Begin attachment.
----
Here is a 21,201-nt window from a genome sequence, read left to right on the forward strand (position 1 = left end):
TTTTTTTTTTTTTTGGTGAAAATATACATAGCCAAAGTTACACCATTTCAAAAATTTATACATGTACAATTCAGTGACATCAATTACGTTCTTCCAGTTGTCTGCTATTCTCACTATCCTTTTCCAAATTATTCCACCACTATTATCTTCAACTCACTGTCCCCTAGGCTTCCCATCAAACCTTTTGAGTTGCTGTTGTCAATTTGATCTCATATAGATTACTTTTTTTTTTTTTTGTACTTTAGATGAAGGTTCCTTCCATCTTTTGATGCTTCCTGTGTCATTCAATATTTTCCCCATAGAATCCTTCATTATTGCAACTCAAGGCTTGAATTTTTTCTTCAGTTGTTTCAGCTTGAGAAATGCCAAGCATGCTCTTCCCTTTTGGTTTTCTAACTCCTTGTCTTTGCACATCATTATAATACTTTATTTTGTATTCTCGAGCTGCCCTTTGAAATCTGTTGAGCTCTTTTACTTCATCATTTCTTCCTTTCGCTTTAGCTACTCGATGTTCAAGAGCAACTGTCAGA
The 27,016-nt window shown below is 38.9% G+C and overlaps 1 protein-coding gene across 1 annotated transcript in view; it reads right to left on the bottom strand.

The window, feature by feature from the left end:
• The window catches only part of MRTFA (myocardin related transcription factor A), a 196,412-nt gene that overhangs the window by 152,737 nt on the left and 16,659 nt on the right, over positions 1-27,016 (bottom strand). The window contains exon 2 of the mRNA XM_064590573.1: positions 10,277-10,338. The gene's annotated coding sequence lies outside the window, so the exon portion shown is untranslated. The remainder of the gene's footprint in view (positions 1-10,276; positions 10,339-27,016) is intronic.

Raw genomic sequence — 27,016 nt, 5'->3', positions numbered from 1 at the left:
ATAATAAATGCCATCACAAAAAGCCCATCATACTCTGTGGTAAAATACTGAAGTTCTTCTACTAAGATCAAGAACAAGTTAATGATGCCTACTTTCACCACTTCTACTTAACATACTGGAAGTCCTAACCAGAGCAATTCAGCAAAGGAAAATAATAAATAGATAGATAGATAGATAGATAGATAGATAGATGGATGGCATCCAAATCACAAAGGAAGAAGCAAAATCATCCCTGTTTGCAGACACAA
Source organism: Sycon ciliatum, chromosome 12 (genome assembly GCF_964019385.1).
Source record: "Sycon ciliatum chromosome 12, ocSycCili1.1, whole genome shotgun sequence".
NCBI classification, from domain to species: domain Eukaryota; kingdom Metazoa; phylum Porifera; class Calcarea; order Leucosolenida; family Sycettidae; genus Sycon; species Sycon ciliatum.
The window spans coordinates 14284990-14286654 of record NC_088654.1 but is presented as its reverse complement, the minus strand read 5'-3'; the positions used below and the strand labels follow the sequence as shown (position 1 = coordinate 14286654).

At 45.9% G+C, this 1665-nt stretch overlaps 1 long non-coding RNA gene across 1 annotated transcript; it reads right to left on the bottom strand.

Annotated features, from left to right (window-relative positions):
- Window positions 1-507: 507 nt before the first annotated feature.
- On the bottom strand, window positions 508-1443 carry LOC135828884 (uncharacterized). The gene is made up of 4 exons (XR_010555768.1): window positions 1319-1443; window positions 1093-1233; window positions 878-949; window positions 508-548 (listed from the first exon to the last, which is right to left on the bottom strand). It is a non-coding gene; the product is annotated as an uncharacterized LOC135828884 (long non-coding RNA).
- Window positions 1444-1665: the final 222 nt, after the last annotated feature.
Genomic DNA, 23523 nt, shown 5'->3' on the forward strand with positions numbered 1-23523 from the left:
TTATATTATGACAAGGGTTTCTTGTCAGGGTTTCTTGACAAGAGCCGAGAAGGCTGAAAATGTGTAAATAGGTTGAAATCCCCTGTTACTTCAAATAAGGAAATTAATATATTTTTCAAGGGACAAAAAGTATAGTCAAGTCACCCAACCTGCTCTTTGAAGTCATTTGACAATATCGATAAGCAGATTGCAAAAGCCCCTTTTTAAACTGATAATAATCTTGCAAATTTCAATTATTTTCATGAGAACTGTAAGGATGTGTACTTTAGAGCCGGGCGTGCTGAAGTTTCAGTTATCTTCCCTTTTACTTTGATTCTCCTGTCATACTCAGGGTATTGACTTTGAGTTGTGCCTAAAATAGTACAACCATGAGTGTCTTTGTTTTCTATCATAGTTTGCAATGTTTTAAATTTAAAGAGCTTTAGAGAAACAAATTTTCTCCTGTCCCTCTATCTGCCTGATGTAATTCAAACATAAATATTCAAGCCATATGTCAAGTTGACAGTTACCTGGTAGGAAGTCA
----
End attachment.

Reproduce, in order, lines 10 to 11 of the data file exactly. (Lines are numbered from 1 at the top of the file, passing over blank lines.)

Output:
NCBI classification, from domain to species: domain Eukaryota; kingdom Metazoa; phylum Porifera; class Calcarea; order Leucosolenida; family Sycettidae; genus Sycon; species Sycon ciliatum.
The window spans coordinates 14284990-14286654 of record NC_088654.1 but is presented as its reverse complement, the minus strand read 5'-3'; the positions used below and the strand labels follow the sequence as shown (position 1 = coordinate 14286654).